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'Crack Alley' is reborn
An intrepid builder from California is reviving a troubled neighborhood in DeLand.

By Matt Donnelly - SENTINEL STAFF WRITER, ORLANDO SENTINEL
FEB 15, 2002

DELAND - A few years ago, Michael Arth was living on the bottom floor of a house in Hollywood, California, in a beautiful mansion he had designed and built just below those famous, towering letters on the hillside. The biggest nuisance was the sound of his tenant, Keanu Reeves, and Reeves' band playing loud music in the garage.

Arth rented his next house, a seven-level mountaintop villa, to the drummer from Guns N' Roses. The parties thrown in those days were good, Arth says.

Then Arth moved to Santa Barbara and met his wife, and his interests began to change. He turned his eye from designing beautiful homes to constructing neighborhoods, places where a family could be raised. He looked for a new risk and placed a bet in Volusia County.

In August, he moved into a rundown house in DeLand at the end of a street Arth refers to as "Crack Alley," a dark lane that was shrouded in overgrown plants and littered with tall piles of trash. Some of the buildings didn't meet city codes.

At night, Arth's disquiet would take the form of a dream in which people were coming to kill him for invading their neighborhood.

But he stayed and bought 18 other buildings in a fixer-upper project the likes of which DeLand officials say they have never seen.

Arth, 48, now calls the two-block area of homes "The Garden District." It straddles Voorhis Avenue between Alabama and Amelia avenues, a living laboratory for urban renewal.

Arth has worn many hats since he dropped out of college more than 25 years ago: artist, construction worker, landlord. He traveled the world exhibiting his paintings, and he then built mansions that were homes to celebrities.

Now, he plans to remake a section of bedraggled old buildings into mixed-income housing.

Painted in bright blues, yellows and oranges - a mix suggested by his wife - and lined with white picket fences, Arth's homes stand out in the neighborhood. It's a dash of Disney's Celebration in a place the city had been considering for demolition.

Arth and his workers have installed heating and electricity, repaired plumbing, and restored original wood floors and bathrooms.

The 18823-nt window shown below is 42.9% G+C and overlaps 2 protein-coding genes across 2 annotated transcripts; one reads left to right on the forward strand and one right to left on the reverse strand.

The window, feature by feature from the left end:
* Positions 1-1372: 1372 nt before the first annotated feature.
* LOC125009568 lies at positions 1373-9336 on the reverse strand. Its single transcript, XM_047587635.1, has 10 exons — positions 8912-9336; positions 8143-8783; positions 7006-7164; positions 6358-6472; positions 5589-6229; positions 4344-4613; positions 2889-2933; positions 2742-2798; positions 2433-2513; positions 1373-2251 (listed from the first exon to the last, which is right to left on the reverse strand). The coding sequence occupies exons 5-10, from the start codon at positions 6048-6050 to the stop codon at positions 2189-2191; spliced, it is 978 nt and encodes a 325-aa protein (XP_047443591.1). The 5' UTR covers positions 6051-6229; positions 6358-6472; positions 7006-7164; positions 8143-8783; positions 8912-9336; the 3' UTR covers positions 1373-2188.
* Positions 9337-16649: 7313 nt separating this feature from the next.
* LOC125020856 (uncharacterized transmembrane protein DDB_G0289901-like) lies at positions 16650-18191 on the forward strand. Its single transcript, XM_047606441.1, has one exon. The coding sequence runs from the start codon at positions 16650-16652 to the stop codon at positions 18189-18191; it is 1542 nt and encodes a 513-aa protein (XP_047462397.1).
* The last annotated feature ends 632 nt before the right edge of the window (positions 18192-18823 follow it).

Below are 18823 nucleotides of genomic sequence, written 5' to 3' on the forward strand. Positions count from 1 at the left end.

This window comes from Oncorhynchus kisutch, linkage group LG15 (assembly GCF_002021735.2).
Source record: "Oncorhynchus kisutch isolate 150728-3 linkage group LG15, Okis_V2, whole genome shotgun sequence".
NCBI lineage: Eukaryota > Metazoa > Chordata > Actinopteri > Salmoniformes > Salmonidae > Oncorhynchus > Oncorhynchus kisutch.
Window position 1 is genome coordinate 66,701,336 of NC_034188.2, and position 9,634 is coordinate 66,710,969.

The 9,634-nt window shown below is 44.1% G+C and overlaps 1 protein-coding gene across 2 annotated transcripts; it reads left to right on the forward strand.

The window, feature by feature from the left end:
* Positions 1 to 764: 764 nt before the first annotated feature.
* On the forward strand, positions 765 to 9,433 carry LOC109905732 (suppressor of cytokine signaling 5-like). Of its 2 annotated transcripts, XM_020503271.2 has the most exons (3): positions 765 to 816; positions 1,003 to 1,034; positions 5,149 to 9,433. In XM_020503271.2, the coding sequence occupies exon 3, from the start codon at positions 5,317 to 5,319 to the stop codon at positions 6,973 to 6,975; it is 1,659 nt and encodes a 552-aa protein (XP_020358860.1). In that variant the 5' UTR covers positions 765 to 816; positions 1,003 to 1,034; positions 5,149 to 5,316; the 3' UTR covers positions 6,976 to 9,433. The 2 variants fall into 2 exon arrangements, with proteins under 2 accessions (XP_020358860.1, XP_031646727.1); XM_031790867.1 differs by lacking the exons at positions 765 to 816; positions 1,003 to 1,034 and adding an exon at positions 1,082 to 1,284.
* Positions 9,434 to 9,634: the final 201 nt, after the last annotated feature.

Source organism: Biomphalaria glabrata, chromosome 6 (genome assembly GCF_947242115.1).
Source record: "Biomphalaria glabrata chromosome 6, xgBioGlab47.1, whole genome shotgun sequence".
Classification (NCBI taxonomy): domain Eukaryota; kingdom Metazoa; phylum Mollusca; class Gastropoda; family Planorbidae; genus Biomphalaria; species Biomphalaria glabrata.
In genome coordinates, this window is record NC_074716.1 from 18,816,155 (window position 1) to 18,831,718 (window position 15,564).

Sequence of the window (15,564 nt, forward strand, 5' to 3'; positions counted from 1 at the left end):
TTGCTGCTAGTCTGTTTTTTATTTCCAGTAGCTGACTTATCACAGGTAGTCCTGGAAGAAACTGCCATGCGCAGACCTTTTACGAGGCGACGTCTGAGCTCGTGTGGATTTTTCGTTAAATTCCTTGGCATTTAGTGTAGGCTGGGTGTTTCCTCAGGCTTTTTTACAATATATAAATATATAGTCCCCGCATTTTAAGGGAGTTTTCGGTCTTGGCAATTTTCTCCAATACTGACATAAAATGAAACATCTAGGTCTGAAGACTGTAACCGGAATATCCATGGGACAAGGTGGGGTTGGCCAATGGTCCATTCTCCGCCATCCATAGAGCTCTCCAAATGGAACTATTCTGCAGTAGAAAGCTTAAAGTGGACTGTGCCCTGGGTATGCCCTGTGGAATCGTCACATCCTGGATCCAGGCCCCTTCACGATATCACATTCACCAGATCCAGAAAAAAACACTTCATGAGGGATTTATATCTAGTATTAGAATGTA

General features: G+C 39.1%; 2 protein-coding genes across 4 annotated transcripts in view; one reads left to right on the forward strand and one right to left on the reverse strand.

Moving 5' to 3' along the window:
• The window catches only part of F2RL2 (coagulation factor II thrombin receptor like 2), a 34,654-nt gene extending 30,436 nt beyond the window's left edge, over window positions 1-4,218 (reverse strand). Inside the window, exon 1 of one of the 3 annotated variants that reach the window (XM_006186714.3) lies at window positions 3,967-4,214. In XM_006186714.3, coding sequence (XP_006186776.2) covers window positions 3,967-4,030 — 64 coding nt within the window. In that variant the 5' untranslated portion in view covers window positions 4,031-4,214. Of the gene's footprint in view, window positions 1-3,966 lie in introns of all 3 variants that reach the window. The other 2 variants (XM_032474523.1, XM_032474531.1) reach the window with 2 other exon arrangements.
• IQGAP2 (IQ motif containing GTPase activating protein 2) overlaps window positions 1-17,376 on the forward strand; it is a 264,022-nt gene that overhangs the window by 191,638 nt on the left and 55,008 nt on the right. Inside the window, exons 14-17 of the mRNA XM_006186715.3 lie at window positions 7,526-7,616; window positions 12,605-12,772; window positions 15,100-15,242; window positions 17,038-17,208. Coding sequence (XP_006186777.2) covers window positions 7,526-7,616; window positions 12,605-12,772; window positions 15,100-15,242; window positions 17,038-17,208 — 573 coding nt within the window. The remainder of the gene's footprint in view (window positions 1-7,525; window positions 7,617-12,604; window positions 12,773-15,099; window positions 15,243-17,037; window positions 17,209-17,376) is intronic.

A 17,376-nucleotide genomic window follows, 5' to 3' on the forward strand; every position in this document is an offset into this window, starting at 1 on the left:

Along with the 27 residential units, Arth also has a building set aside for a business office and plans to open a museum and an art gallery dedicated to the neighborhood's history. Arth has yellowed photos of the neighborhood at the turn of the century - an era when he says the neighborhood was home to Stetson professors and police officers. He expects much of the construction to be completed by late spring.

Prices are lower here

The price of renovation is low by California standards. For the cost of renovating a home in Santa Barbara, California, Arth could take on a grander project with greater impact, he realized. He found DeLand through the Internet, and it met all the specifications for his experiment: historic downtown, a short drive from the ocean and close to a major airport. He scouted a similar neighborhood on Chicago's South Side, but that, Arth says, wouldn't have been able to make a difference like he could in Florida.

"In Chicago, I would have been swallowed up," Arth said.

Arth and family still live in the house that gave him nightmares six months ago. His wife, Maya, whom he put on a plane back to her parents' home in Bulgaria in the early going, lives with him again, along with their 2-month old daughter. Maya gave birth to Sophia in their new home in December, making Sophia the family's only DeLand native.

Inside, Arth's house has the look of one belonging to a hip urban couple. Bright colors. Dark wood. Vintage 1950's retro furniture that's all right angles. Arth and his wife laugh when he opens a photo album and shows where the piles of garbage used to collect in the house, or when he points out where he found a crack pipe when they were remodeling.